GIVEN the affluent surroundings he has become accustomed to in the bosom of one of the world’s most lavish and extravagant football clubs, there are no airs and graces about Billy O’Brien.

Standing amid stacks of bibs, cones and balls as the Renfrewshire wind rattles against St Mirren’s Ralston training ground, the club’s newest recruit seems not just at ease, but stimulated by the relatively modest habitat he will be calling home until May. And maybe even beyond.

Brought through the Manchester City youth ranks from the age of 10, the young goalkeeper has gravitated up the pecking order at the Etihad to the periphery of Pep Guardiola’s star-studded first team.

Now faced with what he feels is a glass ceiling, O’Brien is content peering through it towards a future he hopes is paved with different sorts of riches.

“It’s vital for my career,” he said on his move to St Mirren on loan. “I’ve been at City now for a long time playing reserve team football. It’s good for minutes but as far as competitiveness, it does nothing for you. It’s a little bit fake.

“Getting first-team football is important. Personally, I’m someone who loves the fight of it. Where I am today is through grafting and it really interested me to come here and help the club get out of the position that they shouldn’t be in. I’ll fight my hardest for St Mirren.

“I’ve climbed the ladder as high as I go. Even if I did have the option to stay, it would be hard to turn down, but the main thing is to play competitive games. I can’t get that there now.”

He may be sceptical about his place in the City first team going forward, but it hasn’t stopped the Welsh U21 shot stopper from taking the positives from a decade yearning to play for his boyhood heroes.

O’Brien was taken away with the first-team on their pre-season tour and has had sampled a flavour of the big occasion, most crucially as part of the squad that travelled to Glasgow back in September to draw 3-3 with Celtic in the Champions League.

“I travelled up here for the Celtic game. The only thing I can say is that it was unbelievable,” he said. “Apart from the QPR game when we won the league [in 2012] it’s the best football game I’ve ever been in and around.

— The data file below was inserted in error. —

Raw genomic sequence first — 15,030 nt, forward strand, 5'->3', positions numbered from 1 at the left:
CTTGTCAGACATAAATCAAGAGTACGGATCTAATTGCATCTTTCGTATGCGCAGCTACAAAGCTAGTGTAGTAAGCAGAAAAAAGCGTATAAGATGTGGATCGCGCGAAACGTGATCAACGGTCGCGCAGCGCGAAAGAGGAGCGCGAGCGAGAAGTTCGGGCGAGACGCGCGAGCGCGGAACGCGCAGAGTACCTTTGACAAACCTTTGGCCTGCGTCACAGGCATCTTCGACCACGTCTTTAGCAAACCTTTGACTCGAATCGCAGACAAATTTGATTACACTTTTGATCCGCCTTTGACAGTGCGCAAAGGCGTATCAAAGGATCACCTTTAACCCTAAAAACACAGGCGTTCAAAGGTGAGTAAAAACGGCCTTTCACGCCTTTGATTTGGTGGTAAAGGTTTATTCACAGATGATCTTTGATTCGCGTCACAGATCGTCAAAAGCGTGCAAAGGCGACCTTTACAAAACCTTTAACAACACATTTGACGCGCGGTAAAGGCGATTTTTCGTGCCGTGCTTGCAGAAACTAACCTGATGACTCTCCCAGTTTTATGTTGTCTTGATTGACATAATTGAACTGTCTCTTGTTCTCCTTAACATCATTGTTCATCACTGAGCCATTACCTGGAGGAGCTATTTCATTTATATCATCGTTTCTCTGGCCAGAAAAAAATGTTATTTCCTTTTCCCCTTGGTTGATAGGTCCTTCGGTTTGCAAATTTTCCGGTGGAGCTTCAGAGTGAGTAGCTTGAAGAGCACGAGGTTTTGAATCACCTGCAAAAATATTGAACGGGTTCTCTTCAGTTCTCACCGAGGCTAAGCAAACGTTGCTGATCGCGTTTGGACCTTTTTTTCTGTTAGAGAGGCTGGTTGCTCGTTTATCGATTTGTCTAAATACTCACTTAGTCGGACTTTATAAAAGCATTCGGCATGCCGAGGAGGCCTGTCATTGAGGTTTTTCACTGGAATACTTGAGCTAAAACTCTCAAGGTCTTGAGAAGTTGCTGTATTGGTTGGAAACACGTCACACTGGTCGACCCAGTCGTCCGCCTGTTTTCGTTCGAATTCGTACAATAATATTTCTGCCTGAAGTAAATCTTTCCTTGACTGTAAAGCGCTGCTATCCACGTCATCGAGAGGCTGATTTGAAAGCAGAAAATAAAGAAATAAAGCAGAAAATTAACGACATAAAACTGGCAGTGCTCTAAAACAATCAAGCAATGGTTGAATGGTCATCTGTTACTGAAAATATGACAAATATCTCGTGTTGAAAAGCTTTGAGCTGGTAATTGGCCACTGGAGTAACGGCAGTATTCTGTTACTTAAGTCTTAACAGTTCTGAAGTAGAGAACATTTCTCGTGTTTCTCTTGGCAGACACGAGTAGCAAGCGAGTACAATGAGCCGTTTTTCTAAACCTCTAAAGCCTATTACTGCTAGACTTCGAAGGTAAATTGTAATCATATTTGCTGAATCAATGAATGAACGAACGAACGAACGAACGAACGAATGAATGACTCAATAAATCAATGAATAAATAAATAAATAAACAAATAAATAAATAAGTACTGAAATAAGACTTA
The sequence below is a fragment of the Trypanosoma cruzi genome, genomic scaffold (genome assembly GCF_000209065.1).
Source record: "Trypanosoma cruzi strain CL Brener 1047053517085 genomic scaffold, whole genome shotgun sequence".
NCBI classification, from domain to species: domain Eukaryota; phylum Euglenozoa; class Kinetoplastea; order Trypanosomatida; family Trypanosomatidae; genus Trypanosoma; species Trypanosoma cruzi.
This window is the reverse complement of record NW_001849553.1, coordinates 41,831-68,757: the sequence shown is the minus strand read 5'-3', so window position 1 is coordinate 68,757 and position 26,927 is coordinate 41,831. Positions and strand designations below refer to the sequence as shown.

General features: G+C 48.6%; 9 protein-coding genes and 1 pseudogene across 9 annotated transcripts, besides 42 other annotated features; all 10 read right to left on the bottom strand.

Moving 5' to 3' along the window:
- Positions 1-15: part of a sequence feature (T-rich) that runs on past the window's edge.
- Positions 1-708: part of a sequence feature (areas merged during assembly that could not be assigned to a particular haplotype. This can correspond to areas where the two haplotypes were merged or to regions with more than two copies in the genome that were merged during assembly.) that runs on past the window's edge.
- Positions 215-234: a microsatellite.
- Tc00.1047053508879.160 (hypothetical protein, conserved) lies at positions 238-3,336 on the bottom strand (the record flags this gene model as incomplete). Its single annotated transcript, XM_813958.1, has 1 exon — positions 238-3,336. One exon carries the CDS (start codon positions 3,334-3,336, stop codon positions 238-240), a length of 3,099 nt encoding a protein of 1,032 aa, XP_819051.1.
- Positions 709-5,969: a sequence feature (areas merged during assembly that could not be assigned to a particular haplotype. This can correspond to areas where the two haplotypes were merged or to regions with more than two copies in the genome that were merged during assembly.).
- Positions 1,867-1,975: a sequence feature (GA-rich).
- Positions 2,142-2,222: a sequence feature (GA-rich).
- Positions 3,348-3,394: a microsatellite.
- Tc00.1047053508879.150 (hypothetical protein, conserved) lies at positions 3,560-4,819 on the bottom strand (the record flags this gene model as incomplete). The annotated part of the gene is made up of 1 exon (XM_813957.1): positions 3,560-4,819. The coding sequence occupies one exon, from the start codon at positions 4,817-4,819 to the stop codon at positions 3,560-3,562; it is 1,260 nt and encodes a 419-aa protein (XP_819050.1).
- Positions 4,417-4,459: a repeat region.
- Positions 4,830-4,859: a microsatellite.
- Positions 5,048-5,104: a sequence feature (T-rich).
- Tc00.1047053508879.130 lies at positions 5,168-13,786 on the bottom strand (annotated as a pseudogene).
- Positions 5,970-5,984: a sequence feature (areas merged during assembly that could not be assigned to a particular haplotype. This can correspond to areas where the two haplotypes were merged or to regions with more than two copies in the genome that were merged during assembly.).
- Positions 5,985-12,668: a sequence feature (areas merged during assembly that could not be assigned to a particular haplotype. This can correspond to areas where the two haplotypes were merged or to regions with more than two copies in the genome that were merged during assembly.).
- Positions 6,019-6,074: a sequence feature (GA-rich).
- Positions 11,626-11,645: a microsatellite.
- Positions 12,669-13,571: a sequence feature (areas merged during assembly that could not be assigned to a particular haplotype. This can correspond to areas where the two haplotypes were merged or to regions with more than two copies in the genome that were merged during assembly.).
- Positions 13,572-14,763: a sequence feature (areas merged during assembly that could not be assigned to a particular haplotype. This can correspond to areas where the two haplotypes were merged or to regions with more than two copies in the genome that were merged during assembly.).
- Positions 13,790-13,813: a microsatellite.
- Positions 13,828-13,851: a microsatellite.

“I was the No.3 keeper but I was in the dressing room and in and around the boys. It was a great experience. Just to be in the crowd was incredible.

“I’m a life-long City fan so it was always a dream to play every day with the first team. I was away with them on pre-season as well. I could never have seen myself doing that five years ago, I was travelling around with one of the best teams in the world.

“On the reverse of it, it’s time to move on. I’ve been there a long time and it is right I get out now to the real world of football where everything isn’t pretty or the way it is there.”

A hero of O’Brien’s is forgotten City goalkeeper Joe Hart, now on loan at Torino. The England No.1 has been a mentor for the man who grabbed a clean sheet on his debut during St Mirren’s 2-0 win away to Dundee in the Scottish Cup on Saturday.

He admits Hart has not yet been in touch, but that he is always on the end of the line if he needs any guidance steering the Paisley club away from the Ladbrokes Championship bottom spot.

O’Brien said: “I looked up to Joe Hart. I’ve worked with him quite a bit and he’s a great guy. He’s a guy I feel that I could speak to, I could phone him any night to get advice from him.

“The last time I spoke to Joe was when he left for Torino. I wished him all the best and he said the same, so I’ve been keeping up to date on his games.”

He added: “I’m looking long term now. I need to try and secure a future going forward. St Mirren are a huge club in Scotland and they have welcomed me so greatly. The fans were terrific on Saturday.

“Personally, this is my club now. I’m not a Manchester City player, I’m a St Mirren player in my eyes. This is my battle now. Hopefully we can stay up and maybe long term I can sort something out here.

“My No.1 goal is to keep St Mirren up.”